NiFe Vehicles

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Research pertaining to the potential of using NiFe Batteries for the Car.


There is some interest in using nickel iron in electric vehicles as it can produce major long term cost savings compared with some types of lithium. Also, as discussed on the battery comparison page there are only enough known lithium reserves to make roughly 3 million electric car batteries, nowhere near enough. So clearly some other battery technology will be needed, it is just a matter of which.

In contrast to photovoltaic system, obviously power to weight ratio and energy to weight ratio (specific energy) are paramount. Power to weight ratio for bursts during acceleration can always be improved using an ultracapacitor or other storage system in parallel however, but specific energy is a fundamental limitation.

As discussed above, the theoretical limitations of the chemistry for specific energy is 182.5 Wh/kg.

The practical weight is increased by a variety of factors mentioned in the non chemical factors that decrease performance section.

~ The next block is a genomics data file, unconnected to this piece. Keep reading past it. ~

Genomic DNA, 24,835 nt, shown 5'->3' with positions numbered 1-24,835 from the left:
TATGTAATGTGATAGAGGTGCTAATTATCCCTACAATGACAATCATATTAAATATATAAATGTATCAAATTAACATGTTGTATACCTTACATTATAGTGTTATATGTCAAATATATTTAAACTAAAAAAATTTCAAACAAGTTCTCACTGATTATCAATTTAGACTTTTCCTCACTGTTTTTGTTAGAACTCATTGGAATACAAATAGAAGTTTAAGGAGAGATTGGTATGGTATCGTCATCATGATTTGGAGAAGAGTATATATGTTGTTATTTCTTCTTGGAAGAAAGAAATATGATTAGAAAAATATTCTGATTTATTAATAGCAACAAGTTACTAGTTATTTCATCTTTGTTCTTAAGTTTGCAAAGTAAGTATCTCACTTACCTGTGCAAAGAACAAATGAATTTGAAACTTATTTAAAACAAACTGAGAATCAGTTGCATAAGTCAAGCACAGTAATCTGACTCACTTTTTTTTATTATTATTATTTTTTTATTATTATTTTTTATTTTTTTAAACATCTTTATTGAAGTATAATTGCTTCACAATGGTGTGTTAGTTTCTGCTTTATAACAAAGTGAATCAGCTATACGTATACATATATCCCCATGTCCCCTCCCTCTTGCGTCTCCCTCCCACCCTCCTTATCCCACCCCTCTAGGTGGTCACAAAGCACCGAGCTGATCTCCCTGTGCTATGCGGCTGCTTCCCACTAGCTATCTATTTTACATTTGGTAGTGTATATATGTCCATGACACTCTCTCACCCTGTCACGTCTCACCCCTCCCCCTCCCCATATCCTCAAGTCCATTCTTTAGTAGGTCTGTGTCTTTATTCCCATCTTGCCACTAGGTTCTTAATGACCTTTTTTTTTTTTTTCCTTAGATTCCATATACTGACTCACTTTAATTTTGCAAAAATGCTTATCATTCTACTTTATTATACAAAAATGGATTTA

Wikipedia indicates around 50 Wh per kg for flooded cells, but those cells are not designed for low weight so that could be improved upon quite substantially.

Changhong uses nife pocket plate cells for starting batteries (SLI) so obviously they are capable of high rates though it is not clear how high. The starved electrolyte, sealed battery document mentions 6C at substantial efficiency loss. The ultimate electrode for both these ratios is the microfiber metal plaque, essentially nickel fibers around 2 microns wide assembled into a sheet with 95% porosity or so but that may not be needed.

One issue may be the relatively large amount of heat produced during charging, which may be twice or more that of lithium ion, therefore limiting the charge rate, but probably not a major issue.

There are quite a number of papers I have come across whose abstracts describe nife batteries being used to power electric vehicles for city fleets etc. and development projects of various sorts to develop nife batteries suitable for vehicles. It certainly works, it's jut a matter of achieving competitive performance. Zinc bromine may be more suitable for vehicle use, for a variety of reasons.

The discharge efficiency matters relatively more here as overall energy efficiency is less important that for photovoltaic systems probably. The lower it is, all other things being equal, the battery will weight more as the amount of energy stored is lower than what gets to the load, so you'd need a bigger battery.

See Also